But you’re not a critic. You’re a songwriter. A mildly comforting theory won’t get the job done, and feeling bad about the modern world might be part of your schtick, anyways. You need a car that runs, a dog that will actually hunt. You need your own aesthetic, one that reflects the stories you want to tell and the ideas that you want to suss out. Unless you’re actually writing for a top 40 record, the focus group is not arriving to help you decide which version of that verse works better. You are going to have to have an opinion.

Structural issues matter. Value judgements aside, there is a simple and observable difference between a person or two sitting down to write a song and a major label production team assembling to accomplish the same task. There is a difference in the process and a corresponding, observable difference in the product. The music you make is not a lesser version of corporate pop – it is a different thing entirely.

To me, one reason that music is important because it’s a forum where eccentric, diverse, individual voices can actually make themselves heard once in a blue moon. Poptimist criticism claims to advocate for diversity, but instead it reinforces the ubiquity of corporate pop, at the expense of individual voices.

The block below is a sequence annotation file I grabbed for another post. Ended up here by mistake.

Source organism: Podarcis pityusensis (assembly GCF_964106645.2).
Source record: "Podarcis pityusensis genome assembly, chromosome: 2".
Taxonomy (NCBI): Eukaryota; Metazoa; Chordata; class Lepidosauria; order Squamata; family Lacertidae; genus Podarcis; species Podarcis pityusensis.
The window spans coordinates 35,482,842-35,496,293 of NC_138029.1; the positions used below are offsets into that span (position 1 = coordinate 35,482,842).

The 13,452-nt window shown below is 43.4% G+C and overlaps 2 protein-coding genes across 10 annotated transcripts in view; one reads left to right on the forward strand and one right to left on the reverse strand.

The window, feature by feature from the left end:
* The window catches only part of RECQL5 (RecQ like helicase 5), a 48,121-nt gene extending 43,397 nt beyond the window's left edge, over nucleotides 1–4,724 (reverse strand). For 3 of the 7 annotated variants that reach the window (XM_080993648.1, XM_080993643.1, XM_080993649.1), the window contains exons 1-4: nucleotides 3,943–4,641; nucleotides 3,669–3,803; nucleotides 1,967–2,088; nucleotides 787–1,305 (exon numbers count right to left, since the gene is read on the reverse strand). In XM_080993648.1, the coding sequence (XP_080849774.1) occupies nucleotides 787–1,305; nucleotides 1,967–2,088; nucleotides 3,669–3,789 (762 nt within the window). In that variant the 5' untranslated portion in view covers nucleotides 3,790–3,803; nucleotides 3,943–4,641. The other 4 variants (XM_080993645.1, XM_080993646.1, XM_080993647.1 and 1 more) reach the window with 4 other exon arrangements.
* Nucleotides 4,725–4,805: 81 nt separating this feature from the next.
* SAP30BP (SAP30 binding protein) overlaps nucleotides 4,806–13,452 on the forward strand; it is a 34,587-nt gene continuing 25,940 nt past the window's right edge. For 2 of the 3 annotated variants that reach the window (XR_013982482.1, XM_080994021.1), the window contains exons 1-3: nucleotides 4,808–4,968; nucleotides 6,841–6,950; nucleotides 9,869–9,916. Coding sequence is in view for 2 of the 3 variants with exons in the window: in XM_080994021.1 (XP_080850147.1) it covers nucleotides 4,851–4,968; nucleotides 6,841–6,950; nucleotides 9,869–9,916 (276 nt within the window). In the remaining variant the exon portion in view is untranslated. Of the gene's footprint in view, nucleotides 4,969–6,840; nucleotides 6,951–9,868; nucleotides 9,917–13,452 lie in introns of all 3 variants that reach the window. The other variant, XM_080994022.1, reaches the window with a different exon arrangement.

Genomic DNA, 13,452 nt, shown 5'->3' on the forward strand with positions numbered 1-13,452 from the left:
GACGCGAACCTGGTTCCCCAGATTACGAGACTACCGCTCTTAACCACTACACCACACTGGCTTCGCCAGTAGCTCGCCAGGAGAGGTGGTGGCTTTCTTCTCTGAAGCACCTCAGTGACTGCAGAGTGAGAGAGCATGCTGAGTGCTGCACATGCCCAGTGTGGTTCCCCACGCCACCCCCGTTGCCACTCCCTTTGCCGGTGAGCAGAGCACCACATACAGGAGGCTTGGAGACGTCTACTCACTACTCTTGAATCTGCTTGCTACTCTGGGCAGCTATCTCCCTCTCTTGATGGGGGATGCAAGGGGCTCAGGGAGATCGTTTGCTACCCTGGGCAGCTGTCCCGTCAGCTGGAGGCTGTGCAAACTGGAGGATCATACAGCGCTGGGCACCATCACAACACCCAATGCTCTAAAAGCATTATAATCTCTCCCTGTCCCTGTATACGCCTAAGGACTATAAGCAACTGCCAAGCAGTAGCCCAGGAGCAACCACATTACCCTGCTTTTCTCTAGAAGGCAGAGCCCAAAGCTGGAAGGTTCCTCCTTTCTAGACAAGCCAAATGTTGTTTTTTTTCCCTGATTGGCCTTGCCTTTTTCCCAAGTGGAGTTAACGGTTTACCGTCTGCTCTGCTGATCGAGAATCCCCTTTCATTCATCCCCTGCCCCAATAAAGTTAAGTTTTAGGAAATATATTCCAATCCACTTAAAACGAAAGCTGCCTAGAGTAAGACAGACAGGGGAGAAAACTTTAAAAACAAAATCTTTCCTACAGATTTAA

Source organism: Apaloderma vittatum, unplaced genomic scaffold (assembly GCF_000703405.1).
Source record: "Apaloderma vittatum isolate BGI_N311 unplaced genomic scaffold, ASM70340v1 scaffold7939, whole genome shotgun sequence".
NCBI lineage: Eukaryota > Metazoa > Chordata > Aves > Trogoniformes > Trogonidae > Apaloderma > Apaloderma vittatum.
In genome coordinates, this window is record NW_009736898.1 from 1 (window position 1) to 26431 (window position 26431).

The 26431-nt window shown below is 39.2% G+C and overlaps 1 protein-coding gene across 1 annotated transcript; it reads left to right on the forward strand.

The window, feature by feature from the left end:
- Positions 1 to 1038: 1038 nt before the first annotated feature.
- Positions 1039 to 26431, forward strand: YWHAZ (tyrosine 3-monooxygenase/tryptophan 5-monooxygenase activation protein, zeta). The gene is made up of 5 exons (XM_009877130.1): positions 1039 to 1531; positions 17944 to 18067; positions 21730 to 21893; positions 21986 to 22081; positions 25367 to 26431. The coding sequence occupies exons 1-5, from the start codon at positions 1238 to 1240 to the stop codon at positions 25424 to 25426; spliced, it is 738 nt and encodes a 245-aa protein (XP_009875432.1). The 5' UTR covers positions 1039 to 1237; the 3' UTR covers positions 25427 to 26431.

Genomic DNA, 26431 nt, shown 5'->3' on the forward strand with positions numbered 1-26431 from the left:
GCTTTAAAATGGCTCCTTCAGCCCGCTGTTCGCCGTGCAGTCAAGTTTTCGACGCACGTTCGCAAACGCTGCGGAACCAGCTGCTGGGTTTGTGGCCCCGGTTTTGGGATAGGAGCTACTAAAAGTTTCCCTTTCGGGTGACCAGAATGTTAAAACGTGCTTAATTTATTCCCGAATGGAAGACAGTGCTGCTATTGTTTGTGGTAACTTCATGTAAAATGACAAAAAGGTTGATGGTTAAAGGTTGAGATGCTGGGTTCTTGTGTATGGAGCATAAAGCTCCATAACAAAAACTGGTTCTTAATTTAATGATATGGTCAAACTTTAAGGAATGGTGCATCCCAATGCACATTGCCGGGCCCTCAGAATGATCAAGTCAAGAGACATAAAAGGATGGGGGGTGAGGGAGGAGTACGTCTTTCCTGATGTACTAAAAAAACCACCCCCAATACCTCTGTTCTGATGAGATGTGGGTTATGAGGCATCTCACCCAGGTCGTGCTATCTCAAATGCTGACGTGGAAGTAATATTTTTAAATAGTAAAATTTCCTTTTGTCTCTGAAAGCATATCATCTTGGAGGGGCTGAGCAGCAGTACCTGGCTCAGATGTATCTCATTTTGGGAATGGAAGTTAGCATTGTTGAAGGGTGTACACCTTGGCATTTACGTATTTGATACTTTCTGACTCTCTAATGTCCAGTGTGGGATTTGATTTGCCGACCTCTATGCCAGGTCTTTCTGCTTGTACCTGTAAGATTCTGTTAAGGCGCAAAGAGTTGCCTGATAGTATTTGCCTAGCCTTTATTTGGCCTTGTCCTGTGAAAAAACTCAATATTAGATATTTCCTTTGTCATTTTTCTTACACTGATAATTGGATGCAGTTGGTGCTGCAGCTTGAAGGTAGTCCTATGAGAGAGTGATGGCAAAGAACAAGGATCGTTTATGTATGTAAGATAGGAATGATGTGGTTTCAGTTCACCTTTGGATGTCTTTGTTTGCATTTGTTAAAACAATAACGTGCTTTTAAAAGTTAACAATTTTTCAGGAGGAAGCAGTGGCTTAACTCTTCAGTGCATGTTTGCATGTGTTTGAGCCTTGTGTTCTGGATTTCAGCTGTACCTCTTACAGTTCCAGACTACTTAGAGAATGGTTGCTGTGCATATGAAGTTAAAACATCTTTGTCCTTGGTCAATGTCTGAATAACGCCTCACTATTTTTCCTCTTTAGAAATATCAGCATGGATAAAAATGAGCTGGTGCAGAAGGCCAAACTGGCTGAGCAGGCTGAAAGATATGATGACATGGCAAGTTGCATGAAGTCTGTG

Your music is weird and awesome. It is difficult and risky. It is offensive and beautiful. It is comforting to people who exist only in your imagination. Your friends’ moms like it better than your friends do, maybe. It is more powerful than you feel. It is hard to record, or hard to play live, or both, maybe. It is struggling to exist in the world. Music critics think they have heard it before, but they are wrong. Like your life, it is a thing that you have that is actually yours.

Small-scale music practice

A couple of things have me thinking about ways of cultivating small-scale musical practices, especially in places like Boston, where I live, where the cultural and economic situation can make that difficult. Watching celebrity-driven, culture industry events like the Super Bowl halftime show and the Grammys suck all the air out of the cultural conversation got me started thinking about this. Then I watched an interesting documentary – This Ain’t No Mouse Music – about Chris Strachwitz, founder of the folk label Arhoolie Records, who spent his life supporting musical traditions that were genuinely local – inescapably rooted in the rural South and Southwest.